Abandon Normal Devices Festival - the UK's only roaming digital festival - resurfaces for 2021 taking you on an extraordinary journey reponding to the Manchester Ship Canal and River Mersey, taking place on docklands, on the water and through an expanded online programme of radical and disruptive artworks, film screenings, audioviisual performance, sound installation and talks. The programme follows the flows of shipping, energy and political power structures, from container ports on our doorsteps to the depths of the ocean floor; through ecosystems bound up with industrial chemicals, minerals and microplastics, to their effects on our planet, human and non-human bodies.
From the make-up, soaps and birth control pills in your bathroom to plasticpackaging in your kitchen, beauty, hygiene and lifestyle products in the average home cater to a consumerist culture driven by ideals of beauty, sterility, and purity. In actuality, these everyday items leach a multitude of pervasive chemicals that wend their way through our bodies, environments and urban systems, disrupting hormones of all species and causing ecological threat to our landscapes. Mary Maggic,’s ESTROWORLD NOW: THE QUARANTINE EDITION invites users to navigate 3D model renderings of the interior of an actual suburban home in the North West of England, confronted with an overpopulation of Estroworld products, pop ups, and derivative company slogans, that promise to either shield or distract us from our current state of planetary ruin. Are we all already living in The Estroworld? How political is your shampoo?
One of three online artworks newly commissioned by ABANDON NORMAL DEVICES for TOXICITY’S REACH along with accompanying body of research, tracing how contaminants of emerging concern (CECs) exert agency over our lives in unexpected and lesser-known ways.
From micro-plastics to fertilizers, pharmaceuticals and personal care products, contaminants of emerging concern (CECs) are lively and leaky pollutants that contaminate waterways, eroding environmental and public health. Although invisible to the naked eye, micro-polluting chemicals are everywhere.
The River Mersey in Liverpool, England, is a prime example with a complex history of industrial pollution. In the 1970s, if someone had fallen into the river, locals would say that they would die of poisoning before they would drown. Today, despite highly effective clean up attempts tackling obvious ‘point sources’ of pollution, such as effluent and sewage, this renowned waterway has more microplastic in it than in the pacific garbage patch.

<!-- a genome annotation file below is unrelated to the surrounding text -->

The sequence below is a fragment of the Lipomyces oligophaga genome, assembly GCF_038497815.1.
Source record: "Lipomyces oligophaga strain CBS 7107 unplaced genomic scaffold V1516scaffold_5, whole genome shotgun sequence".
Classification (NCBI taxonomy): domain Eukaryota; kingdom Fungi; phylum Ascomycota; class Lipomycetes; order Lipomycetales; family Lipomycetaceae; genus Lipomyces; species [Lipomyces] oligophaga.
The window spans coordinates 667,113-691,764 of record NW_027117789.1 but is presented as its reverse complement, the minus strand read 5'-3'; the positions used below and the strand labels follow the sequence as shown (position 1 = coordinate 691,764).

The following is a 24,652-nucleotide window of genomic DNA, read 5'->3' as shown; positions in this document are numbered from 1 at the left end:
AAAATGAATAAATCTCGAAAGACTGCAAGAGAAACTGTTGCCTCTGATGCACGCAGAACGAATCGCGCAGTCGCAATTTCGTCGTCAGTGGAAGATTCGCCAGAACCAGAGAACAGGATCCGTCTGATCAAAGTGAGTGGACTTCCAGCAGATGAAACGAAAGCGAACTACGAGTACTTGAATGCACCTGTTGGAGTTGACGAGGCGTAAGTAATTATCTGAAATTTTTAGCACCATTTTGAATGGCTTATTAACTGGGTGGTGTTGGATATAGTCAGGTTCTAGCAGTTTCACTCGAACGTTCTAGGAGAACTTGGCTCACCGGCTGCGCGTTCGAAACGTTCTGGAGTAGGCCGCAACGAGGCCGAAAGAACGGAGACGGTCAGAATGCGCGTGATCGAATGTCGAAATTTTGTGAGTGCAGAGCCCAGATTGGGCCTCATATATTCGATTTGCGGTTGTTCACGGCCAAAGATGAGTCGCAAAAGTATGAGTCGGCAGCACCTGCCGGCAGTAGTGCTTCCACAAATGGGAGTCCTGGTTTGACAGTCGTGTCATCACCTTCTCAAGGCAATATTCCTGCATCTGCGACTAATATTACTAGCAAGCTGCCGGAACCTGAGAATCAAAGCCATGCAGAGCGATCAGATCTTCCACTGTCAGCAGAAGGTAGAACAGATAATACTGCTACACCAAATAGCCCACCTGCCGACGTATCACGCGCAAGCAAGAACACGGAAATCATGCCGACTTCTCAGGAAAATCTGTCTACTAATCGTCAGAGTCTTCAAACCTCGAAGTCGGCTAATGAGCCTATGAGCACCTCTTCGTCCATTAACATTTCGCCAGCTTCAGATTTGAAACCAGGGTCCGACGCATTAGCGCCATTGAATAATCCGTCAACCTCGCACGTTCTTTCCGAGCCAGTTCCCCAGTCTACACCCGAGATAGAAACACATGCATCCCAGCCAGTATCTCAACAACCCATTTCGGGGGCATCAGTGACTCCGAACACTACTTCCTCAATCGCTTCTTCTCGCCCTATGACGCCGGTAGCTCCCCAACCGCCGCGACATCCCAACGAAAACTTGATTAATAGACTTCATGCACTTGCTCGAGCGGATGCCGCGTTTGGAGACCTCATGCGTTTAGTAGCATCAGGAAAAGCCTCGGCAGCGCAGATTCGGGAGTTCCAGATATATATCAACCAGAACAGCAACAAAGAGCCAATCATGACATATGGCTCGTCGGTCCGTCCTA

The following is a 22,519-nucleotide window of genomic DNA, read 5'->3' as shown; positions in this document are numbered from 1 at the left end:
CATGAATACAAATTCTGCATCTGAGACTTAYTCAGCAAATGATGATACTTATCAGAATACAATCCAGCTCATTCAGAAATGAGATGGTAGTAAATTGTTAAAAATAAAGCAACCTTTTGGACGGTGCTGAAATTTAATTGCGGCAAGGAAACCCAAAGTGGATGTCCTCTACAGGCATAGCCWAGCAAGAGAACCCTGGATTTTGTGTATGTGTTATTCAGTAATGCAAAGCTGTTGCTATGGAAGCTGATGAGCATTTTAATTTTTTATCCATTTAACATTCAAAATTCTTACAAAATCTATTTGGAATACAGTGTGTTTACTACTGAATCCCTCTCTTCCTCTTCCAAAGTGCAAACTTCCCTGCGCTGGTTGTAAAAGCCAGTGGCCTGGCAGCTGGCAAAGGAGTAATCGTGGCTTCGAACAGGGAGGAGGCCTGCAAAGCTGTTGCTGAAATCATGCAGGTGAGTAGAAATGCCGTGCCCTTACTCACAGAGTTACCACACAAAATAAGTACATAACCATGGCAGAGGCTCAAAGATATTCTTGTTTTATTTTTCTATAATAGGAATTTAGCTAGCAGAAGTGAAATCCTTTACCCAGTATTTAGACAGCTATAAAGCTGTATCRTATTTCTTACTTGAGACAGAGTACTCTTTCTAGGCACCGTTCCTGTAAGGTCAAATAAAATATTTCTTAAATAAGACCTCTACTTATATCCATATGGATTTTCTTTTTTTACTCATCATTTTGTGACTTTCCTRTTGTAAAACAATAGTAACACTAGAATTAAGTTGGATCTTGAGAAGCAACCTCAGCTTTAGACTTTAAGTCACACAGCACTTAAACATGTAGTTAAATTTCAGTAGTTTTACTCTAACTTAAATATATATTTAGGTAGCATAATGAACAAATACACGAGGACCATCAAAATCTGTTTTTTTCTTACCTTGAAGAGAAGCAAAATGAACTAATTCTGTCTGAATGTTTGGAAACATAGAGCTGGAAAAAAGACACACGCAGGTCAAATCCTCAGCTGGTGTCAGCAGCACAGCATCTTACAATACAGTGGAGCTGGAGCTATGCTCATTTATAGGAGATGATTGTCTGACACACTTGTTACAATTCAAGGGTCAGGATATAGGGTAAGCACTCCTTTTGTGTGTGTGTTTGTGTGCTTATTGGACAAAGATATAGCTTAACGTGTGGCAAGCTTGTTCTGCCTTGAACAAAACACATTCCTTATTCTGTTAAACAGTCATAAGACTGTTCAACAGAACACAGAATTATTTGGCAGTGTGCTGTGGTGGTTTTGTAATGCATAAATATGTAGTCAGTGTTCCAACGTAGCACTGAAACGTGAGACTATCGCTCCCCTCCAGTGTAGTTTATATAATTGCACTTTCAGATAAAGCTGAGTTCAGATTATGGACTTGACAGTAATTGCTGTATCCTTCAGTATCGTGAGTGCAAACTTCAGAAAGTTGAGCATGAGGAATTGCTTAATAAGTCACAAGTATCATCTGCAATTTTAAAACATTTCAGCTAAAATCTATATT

Mary Maggic is a non-binary Chinese-American artist currently based in Vienna, Austria. Their work spans amateur science, public workshopology, performance, installation, documentary film, and speculative fiction. Since 2015, Maggic’s research has centred on hormone biopolitics and environmental toxicity, and how the ethos and methodologies of biohacking can serve to demystify invisible lines of molecular (bio)power. Completing a Masters from MIT Media Lab (Design Fiction research group), their work has exhibited internationally including Philadelphia Museum of Art (US), Science Gallery London (UK), Migros Museum of Contemporary Art (CH), Haus der Kulturen der Welt (DE), Jeu de Paume (FR), MOCA Tuscon (US), Haus der elektronischen Kunst (CH), Institute of Contemporary Arts London (UK), Art Laboratory Berlin (DE), Jogja National Museum (ID), and Spring Workshop (HK).
In 2017, their project “Open Source Estrogen” was awarded Honorary Mention at Prix Ars Electronica Hybrid Arts, and in 2019 Maggic completed a 10-month Fulbright residency in Yogyakarta, Indonesia investigating the role of Javanese mysticism in the plastic pollution crisis. Maggic is a current member of the online network Hackteria: Open Source Biological Art and the laboratory theatre collective Aliens in Green, as well as a recent contributor to the radical syllabus project Pirate Care.